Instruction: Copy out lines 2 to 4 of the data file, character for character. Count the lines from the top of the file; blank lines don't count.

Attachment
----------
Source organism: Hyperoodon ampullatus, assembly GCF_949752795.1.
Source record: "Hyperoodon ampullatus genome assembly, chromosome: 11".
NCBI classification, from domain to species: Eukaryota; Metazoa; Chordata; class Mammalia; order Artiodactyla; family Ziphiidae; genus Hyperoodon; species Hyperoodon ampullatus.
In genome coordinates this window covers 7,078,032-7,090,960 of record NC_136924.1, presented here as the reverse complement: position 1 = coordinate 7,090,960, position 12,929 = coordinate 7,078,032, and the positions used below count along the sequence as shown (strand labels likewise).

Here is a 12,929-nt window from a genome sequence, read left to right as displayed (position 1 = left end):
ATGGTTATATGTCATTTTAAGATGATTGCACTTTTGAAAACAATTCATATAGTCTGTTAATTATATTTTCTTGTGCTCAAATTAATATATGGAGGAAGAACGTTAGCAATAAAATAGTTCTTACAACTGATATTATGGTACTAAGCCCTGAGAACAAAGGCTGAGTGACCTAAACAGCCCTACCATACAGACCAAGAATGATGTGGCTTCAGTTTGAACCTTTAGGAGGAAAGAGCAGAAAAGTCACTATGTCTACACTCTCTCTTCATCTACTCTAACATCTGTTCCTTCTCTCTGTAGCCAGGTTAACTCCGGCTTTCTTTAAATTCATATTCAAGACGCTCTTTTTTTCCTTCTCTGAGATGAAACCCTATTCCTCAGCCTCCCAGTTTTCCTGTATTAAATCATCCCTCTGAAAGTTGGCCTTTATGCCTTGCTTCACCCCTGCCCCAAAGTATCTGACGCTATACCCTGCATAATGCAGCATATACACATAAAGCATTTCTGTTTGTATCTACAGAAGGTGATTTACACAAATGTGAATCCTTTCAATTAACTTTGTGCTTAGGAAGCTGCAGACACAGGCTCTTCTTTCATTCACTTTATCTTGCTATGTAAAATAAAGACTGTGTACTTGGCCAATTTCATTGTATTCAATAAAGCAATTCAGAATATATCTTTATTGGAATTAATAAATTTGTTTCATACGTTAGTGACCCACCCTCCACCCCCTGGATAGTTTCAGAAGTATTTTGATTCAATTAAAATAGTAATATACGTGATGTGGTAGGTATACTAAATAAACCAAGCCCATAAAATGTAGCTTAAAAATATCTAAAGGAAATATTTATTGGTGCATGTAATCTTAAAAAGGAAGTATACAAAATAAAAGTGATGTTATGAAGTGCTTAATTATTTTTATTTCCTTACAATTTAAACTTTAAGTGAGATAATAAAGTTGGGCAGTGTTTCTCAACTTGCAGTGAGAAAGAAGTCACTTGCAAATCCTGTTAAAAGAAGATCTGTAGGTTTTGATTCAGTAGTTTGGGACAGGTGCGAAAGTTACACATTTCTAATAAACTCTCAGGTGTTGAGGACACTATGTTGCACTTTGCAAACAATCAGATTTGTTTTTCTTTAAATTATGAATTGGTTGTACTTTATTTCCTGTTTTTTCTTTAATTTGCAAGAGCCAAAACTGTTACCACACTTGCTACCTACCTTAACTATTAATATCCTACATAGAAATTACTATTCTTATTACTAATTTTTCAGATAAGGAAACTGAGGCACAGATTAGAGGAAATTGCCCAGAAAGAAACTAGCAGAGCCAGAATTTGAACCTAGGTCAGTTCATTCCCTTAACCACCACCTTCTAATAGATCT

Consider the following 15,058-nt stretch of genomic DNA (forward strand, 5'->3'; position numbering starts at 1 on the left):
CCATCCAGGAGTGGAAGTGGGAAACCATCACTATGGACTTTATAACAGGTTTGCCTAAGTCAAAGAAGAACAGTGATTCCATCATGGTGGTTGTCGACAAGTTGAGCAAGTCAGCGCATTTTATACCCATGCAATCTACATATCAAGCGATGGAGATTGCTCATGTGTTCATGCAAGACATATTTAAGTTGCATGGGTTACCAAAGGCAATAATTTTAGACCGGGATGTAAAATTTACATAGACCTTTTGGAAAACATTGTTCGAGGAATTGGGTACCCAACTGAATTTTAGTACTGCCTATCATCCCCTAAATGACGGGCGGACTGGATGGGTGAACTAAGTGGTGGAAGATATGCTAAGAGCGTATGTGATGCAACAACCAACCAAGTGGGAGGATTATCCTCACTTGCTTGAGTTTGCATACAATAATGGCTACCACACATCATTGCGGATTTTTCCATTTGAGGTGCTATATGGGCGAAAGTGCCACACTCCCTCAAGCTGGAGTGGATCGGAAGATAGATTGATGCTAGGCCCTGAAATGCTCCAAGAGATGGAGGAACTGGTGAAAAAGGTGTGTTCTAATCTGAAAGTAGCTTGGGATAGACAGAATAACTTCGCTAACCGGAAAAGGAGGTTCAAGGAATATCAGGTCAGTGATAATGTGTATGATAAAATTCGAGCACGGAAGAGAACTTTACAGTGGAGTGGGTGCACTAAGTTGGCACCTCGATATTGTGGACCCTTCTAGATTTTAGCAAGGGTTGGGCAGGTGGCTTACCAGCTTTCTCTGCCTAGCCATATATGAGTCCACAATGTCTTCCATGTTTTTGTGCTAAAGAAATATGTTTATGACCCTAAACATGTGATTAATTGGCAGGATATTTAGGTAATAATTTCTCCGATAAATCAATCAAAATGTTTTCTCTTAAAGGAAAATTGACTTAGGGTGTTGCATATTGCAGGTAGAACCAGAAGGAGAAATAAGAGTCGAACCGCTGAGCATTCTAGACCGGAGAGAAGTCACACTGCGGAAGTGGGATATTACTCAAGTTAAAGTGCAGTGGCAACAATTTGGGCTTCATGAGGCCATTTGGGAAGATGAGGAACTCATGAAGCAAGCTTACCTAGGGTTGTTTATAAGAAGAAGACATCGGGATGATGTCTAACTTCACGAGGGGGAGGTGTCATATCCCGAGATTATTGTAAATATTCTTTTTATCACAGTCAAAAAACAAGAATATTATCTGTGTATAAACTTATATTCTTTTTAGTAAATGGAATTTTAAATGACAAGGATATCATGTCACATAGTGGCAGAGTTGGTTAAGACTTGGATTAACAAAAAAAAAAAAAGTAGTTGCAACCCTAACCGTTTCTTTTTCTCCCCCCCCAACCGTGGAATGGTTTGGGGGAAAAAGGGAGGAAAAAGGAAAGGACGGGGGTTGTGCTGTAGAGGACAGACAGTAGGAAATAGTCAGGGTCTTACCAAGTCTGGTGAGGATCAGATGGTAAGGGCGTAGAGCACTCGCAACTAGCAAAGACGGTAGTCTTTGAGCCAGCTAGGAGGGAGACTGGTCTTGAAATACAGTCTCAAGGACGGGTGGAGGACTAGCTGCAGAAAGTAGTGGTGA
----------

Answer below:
Source record: "Hyperoodon ampullatus genome assembly, chromosome: 11".
NCBI classification, from domain to species: Eukaryota; Metazoa; Chordata; class Mammalia; order Artiodactyla; family Ziphiidae; genus Hyperoodon; species Hyperoodon ampullatus.
In genome coordinates this window covers 7,078,032-7,090,960 of record NC_136924.1, presented here as the reverse complement: position 1 = coordinate 7,090,960, position 12,929 = coordinate 7,078,032, and the positions used below count along the sequence as shown (strand labels likewise).